On a side by side comparison, on an income level, the hedged portfolio will never catch up to the non hedged portfolio. And, if you are right about rates not being normalized, i say that because i admit i'm not smart enough to know, we have an ace in the hole to bail us out of principle loss hell, Maturity! Bonds mature at par. Since we were planning on holding the bonds until maturity anyway it kinda works out just fine regardless of what rates do. So, to answer your question, I'm serious.

Now, if you're buying bonds as part of some asset allocation program hedge to your heart's content.

Jul 1, 2010 8:27 pm

Great answer again BG. It seems like a lot of FA's are concerned with principal loss and are willing to give up return in order to hedge against said loss. Buy if a client is needing income, TIPS etc just won't work and you get taxed on the step up. As long as customers have a long term view, a good bond ladder offers real value. Yet, in spite of your great previous explanation, I am still a bit worried about premium bonds. I won't belabor that point but folks have gotten real nervous and worry whenever their portfolio shows a loss. I don't know..I'm just real nervous about the market right now and if we double dip(or are we up to triple dip, I lost count) it's going to be hell getting people to invest at all.

Jul 1, 2010 8:44 pm

To buy into long positions in the lowest rate market is silly.  No need to quote the coupon you are getting - we all see the same stuff.  It's not the point, interest rates have one way to go from here.  One way.  Do you disagree? Do you recall rates locked at this rate before?

Knowing what we know selling long term paper for anything but income is suicide. You'll get no argument from me about the income argument but let's face it, most advisors use bonds to hedge against downturns.  Perhaps not you but your advice is dangerous for anything but income.

Jul 1, 2010 9:31 pm

Jump, I don't think we disagree on hedging for allocation purposes. A hedge should be on regardless of the rate cycle. As for the rest "I know nothing, I assume nothing." What i do know is that even with T's at near all time low rates the credit spread is still too wide in some key markets. Fear is driving that train. So, for income buyers an opportunity. And, if that turns out not to be true, well, they get exactly what they signed up for; a coupon payment every six months that gives them a yearly income that matches the S&P 500's return over the last 45 years.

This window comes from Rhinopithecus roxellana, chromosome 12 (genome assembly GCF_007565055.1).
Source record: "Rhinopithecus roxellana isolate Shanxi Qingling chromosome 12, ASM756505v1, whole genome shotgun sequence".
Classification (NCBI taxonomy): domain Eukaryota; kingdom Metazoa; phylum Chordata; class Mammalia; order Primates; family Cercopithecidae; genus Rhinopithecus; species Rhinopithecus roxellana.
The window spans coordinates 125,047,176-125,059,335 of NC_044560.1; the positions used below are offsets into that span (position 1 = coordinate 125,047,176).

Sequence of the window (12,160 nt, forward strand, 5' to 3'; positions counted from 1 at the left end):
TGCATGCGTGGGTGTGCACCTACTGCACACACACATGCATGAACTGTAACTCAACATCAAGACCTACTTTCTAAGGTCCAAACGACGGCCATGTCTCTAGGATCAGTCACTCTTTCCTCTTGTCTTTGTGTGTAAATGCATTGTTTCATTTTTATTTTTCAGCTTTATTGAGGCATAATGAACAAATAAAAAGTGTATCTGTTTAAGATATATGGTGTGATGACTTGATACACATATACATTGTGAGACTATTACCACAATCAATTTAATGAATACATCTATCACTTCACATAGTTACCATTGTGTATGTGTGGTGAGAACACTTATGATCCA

And, the question still stands: How high do rates have to go to make LT bonds a bad investment? over what time period and how will the cycle back affect prices? Everyday that rates stay where they are or do what they've done lately, the hedged portfolio loses ground to the LT portfolio on an income basis. How does one justify the lost income?

Buy the way, income buyers are what i'm talking about. Whenever you see me post about the bond market that's the POV I'm coming from. That's important because it means we're not constantly fiddling with the portfolio as we go through an economic cycle. No messy forcasting to worry about. The loses caused by rising rates are paper loses. Just as the gains by lower rates are paper gains. We hold LT unless a benefical swap op comes along. And the thing about being income/bond experts instead of Wealth Managers is we can find those opportunites. So, while the Wealth Management gurus are busy micro macroing everything to death so that the client will have capital preserved to develope an income , we're busy driving that income to the bottom line. How simple is that? Too simple to charge a fee for which why Wall Street doesn't push it.

Navet, as I've said Premium bonds can act as a hedge against inflation. The premium is repaid through the higher coupon payments. The worst that can happen to a client who owns a premium bond, regardless of what the markets do, is getting par back at maturity. I know, low IQ. But true.

Jul 1, 2010 9:35 pm

Tell that to the Japanese jumpman! 

Jul 1, 2010 11:36 pm

I hear you BG. Thanks.

Jul 2, 2010 8:32 am

Ice, my ROA is just over 60 beeps. Which is on the very low side for my side of the biz.

I'm lost on the RIA thing. Once you get me past what RIA stands for i'm clueless.

But everything you said sounds cool!

Can all that be done?